Women gaining (a little) ground as cruise ship captains

She’s not the first lady captain of a cruise ship, but when Inger Klein Olsen (pictured) takes the helm of Cunard Line’s Queen Victoria on December 15, she’ll join a small group of women in a male-dominated occupation.

“While we are far from being the first shipping company to have a female captain, it is nonetheless noteworthy when such a long-established British institution as Cunard makes a break with its captaincy tradition,” said Peter Shanks, president of Cunard Line.

43 year-old Captain Olsen joined Cunard in 1997 as First Officer on board the line’s Caronia and was then transferred to the Seabourn fleet in 2001, sailing on the Seabourn Sun and Seabourn Spirit before being promoted to Staff Captain on the Seabourn Pride in 2003.

Female cruise ship captains are few and far between.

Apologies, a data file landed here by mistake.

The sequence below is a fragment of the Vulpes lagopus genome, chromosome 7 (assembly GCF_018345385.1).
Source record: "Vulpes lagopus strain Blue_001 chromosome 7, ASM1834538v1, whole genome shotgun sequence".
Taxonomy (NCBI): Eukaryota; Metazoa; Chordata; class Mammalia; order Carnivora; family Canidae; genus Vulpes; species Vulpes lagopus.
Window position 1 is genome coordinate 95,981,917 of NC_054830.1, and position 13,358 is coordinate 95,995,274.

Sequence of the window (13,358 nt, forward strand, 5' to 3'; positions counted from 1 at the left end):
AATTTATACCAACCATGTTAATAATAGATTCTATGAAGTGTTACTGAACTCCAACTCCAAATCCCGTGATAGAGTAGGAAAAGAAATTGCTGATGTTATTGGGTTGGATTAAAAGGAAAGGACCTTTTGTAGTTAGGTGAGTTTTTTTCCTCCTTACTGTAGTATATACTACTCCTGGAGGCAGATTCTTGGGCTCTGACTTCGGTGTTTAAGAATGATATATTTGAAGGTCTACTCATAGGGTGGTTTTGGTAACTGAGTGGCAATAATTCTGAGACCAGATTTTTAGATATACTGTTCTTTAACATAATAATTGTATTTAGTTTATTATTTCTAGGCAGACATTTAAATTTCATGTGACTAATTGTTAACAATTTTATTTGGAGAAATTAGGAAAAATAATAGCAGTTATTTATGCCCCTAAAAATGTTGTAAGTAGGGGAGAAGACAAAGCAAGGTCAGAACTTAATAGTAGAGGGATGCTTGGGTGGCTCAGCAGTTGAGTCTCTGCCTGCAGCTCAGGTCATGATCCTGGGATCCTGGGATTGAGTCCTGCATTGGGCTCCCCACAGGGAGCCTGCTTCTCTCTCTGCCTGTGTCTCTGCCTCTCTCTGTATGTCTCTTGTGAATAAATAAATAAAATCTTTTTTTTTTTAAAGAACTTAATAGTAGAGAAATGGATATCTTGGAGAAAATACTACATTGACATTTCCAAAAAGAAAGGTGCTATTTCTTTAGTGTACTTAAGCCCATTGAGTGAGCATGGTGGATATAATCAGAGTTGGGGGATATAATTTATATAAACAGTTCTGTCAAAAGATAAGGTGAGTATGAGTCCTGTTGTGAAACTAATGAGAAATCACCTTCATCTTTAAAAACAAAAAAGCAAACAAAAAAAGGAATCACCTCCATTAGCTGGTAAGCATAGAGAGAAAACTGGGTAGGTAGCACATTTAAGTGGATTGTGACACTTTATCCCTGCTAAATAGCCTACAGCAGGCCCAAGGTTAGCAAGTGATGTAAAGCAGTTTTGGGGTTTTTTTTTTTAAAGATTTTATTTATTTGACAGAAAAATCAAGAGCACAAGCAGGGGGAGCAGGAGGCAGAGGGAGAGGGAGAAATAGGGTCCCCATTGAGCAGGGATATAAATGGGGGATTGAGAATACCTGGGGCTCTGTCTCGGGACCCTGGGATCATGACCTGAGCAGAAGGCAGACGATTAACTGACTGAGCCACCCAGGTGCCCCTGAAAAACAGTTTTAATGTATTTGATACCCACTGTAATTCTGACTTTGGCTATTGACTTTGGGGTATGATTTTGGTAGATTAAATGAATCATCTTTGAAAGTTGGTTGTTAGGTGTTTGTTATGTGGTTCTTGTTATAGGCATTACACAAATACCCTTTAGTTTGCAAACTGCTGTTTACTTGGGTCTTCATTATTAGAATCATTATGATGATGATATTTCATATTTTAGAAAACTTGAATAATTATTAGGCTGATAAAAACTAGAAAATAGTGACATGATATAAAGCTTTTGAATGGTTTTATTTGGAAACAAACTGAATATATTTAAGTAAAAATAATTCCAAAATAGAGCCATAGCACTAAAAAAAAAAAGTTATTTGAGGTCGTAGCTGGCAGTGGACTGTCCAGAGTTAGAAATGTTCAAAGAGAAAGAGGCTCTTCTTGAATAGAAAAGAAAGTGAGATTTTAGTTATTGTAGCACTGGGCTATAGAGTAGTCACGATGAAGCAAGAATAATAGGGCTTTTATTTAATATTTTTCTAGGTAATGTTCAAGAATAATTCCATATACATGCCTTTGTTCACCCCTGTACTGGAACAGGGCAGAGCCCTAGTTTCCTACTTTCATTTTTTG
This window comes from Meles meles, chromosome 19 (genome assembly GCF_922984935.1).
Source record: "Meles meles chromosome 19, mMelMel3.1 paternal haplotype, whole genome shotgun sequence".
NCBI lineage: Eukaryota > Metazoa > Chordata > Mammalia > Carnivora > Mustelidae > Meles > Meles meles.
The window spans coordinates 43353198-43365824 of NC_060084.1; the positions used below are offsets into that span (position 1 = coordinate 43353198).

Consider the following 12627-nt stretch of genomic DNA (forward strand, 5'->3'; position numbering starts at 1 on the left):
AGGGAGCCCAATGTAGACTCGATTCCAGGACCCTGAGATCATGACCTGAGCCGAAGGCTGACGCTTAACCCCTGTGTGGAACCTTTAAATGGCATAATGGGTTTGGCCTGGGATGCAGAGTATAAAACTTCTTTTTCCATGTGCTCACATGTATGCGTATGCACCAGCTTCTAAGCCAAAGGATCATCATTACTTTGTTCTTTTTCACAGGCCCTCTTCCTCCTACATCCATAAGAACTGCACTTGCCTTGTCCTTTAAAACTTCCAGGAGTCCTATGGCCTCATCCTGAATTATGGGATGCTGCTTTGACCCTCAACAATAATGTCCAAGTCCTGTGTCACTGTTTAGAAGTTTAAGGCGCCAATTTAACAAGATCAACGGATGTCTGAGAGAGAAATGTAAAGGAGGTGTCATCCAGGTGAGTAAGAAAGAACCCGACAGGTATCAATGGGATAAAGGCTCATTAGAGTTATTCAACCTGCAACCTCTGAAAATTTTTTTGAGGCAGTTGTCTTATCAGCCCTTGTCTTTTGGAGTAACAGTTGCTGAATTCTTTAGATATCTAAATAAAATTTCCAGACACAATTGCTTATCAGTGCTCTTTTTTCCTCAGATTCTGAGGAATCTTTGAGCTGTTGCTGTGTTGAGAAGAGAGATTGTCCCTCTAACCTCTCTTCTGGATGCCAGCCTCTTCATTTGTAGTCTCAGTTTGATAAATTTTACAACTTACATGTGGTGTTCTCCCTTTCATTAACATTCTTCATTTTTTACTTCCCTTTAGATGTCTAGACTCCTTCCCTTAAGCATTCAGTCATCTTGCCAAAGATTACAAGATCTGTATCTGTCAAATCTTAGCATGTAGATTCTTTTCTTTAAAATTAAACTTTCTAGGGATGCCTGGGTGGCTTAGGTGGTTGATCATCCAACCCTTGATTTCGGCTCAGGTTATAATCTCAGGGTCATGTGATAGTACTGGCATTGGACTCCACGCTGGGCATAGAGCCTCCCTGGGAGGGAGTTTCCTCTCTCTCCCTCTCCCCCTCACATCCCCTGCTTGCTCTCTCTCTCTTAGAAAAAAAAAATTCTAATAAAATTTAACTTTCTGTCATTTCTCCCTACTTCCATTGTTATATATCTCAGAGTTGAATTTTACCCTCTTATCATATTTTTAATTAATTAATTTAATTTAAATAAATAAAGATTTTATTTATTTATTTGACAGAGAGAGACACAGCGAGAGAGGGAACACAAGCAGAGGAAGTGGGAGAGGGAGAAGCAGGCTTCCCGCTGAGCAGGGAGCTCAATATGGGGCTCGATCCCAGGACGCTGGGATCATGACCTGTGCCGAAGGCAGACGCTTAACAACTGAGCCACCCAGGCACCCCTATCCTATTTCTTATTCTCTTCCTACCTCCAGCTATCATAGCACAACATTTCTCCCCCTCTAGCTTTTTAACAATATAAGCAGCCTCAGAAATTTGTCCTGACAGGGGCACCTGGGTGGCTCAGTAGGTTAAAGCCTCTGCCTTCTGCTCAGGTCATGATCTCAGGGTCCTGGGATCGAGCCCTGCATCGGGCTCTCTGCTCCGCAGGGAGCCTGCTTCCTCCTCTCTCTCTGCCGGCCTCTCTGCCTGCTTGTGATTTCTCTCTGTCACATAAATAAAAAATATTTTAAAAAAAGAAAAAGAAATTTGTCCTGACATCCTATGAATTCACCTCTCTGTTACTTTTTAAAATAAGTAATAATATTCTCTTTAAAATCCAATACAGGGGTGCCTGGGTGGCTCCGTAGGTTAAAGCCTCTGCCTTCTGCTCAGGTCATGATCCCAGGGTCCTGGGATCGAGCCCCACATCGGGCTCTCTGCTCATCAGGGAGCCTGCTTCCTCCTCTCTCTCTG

The worlds very first female captain of a major cruise line ship was Karin Stahre-Janson back in 2007 on Royal Caribbean’s Monarch of the Seas. Since that time, few other women have been named master of the vessel on a number of lines.

Earlier this year, Sarah Breton became the first female captain of a UK-based P&O Cruises ship in the company’s 173 year history.

“But as Mark Twain drily observed, ‘the folks at Cunard wouldn’t appoint Noah himself as captain until he had worked his way up through the ranks.’ Inger has certainly done that,” Shanks continued, “and we are delighted to welcome her as our first woman driver.”

Photo courtesy Cunard Line